There are wild claims about the results from doing this. Some people claims this does nothing. Others claim 5 horsepower and 19 foot pounds of torque. As with most things, the truth is probably in between.
However, there is a degree of logic that the modification can help the car run somewhat "better". Newer cars have a lot of electronics on them - lots of sensors to provide information to the car's ECU. If there's electrical noise in these signals, then the ECU *might* make poor decisions while adjusting things like fuel/air ratios, timing, etc. The ECU is the Engine Control Unit or a "computer" that's dedicated to making your car's engine run correctly.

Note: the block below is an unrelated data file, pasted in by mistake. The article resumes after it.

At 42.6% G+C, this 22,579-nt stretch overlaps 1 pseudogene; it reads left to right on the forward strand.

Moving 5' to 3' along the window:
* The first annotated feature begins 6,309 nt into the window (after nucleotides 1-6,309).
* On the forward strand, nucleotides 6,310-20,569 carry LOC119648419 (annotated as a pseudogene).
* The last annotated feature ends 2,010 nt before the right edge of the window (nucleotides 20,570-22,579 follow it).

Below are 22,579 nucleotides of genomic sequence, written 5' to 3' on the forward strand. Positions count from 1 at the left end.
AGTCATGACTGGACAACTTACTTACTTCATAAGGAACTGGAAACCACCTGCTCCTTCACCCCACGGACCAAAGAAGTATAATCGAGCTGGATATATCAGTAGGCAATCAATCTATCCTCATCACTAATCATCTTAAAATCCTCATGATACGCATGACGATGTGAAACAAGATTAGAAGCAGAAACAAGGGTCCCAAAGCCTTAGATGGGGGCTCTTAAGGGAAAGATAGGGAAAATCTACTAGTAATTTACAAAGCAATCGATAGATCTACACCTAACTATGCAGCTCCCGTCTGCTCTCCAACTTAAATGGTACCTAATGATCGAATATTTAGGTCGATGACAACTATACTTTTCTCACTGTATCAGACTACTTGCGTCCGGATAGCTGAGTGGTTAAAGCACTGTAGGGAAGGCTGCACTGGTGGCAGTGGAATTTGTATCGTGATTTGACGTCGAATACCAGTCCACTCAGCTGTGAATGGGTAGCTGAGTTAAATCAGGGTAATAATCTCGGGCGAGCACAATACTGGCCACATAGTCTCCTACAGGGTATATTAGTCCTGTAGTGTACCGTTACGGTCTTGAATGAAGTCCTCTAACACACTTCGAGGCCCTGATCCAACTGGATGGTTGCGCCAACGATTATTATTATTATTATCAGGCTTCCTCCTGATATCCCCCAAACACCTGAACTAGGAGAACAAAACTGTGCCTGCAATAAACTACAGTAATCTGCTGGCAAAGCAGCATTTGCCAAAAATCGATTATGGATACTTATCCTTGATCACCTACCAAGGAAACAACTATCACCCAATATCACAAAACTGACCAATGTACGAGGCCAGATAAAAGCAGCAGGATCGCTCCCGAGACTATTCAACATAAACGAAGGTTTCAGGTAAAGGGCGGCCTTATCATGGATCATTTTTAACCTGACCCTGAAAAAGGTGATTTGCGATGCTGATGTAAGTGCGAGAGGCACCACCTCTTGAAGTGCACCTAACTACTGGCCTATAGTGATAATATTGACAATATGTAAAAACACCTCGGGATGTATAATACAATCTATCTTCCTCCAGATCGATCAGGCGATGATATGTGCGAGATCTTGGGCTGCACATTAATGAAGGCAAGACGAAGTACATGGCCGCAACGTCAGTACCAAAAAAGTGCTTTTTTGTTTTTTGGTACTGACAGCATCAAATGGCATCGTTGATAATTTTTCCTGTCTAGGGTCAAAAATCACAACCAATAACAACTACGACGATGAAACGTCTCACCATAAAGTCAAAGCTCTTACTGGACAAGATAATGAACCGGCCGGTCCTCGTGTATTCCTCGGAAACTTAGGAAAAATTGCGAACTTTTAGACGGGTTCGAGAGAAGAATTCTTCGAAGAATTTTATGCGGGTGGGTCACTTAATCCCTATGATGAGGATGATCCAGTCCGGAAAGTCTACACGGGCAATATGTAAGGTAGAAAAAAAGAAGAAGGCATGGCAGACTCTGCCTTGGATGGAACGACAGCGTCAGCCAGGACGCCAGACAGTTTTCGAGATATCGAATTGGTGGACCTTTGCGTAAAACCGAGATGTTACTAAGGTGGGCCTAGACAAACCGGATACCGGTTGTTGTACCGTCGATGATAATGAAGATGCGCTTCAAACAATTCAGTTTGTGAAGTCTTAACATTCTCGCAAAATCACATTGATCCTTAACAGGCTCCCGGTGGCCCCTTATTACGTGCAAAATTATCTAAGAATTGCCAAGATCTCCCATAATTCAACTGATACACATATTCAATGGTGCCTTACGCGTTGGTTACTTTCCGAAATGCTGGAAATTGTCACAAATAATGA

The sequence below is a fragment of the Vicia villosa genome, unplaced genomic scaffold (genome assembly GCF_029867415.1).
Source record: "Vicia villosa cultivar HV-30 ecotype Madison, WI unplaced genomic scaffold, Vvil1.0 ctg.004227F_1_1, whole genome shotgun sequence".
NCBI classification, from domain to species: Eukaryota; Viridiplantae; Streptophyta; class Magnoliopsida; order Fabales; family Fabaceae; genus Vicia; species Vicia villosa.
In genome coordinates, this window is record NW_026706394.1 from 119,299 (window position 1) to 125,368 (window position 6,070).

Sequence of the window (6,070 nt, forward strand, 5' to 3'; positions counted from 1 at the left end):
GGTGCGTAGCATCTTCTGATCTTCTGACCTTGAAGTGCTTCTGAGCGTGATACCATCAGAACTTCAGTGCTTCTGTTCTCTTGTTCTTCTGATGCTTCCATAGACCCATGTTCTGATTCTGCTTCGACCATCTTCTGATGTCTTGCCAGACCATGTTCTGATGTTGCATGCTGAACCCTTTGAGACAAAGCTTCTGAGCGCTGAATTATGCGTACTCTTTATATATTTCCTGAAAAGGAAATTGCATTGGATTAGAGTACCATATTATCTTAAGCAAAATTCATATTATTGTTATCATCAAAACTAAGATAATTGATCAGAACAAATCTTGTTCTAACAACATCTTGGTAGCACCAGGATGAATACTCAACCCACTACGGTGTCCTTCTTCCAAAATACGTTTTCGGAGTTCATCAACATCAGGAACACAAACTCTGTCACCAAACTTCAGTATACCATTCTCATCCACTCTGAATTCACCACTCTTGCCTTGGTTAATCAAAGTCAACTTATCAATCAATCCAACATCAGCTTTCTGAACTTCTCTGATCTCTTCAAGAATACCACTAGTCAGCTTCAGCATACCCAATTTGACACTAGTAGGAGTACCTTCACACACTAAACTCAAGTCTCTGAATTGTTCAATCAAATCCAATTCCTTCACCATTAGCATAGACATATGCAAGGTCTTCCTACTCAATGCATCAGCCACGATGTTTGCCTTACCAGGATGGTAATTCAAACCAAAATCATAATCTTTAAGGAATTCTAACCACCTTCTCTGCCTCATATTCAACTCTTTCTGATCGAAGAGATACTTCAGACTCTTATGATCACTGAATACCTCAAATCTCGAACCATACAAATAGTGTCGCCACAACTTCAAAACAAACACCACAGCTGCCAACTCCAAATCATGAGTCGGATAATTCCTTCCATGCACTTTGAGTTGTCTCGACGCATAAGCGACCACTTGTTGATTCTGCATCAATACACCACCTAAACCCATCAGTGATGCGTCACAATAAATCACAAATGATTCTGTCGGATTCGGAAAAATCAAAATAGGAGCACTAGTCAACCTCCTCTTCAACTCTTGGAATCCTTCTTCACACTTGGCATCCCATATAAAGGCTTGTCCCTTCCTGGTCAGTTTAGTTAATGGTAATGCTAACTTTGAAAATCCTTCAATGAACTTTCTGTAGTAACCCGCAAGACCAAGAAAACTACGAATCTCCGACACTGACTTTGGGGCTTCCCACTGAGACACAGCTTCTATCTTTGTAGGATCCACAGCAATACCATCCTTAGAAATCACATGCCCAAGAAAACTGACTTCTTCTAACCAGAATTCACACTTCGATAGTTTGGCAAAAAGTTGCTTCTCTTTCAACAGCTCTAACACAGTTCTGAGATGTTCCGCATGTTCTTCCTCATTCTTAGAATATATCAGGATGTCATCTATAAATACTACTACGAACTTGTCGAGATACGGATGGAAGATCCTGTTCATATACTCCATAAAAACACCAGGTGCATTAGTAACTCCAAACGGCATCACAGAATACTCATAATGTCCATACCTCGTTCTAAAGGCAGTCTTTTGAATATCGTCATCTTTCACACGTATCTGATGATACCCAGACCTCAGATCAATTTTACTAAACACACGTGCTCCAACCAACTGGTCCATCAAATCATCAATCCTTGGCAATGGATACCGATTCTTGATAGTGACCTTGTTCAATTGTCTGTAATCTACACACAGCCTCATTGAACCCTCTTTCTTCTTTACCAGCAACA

In theory, improving the grounding reduces the resistance of the electrical path, and makes it more likely that the sensors, etc. will return clean information.
So, for $20 and a little wrench time, it's an easy mod to perform even if you don't really notice much difference in performance.
On my TL, I chose to "daisy-chain" the chassis, alternator, engine, throttle body and battery negative post together. You may decide to add or remove some of these locations.
Step 1: Obtain The Cables
These cables come in a variety of lengths. Nineteen inches was the shortest I found, and forty the longest. These cables have plain terminals on both ends. These cables were only available in the ultra-sexy "Henry Ford" black. Doesn't really matter - you'll pretty much never see them - another reason not to spend lots of bucks for 'primo' cables.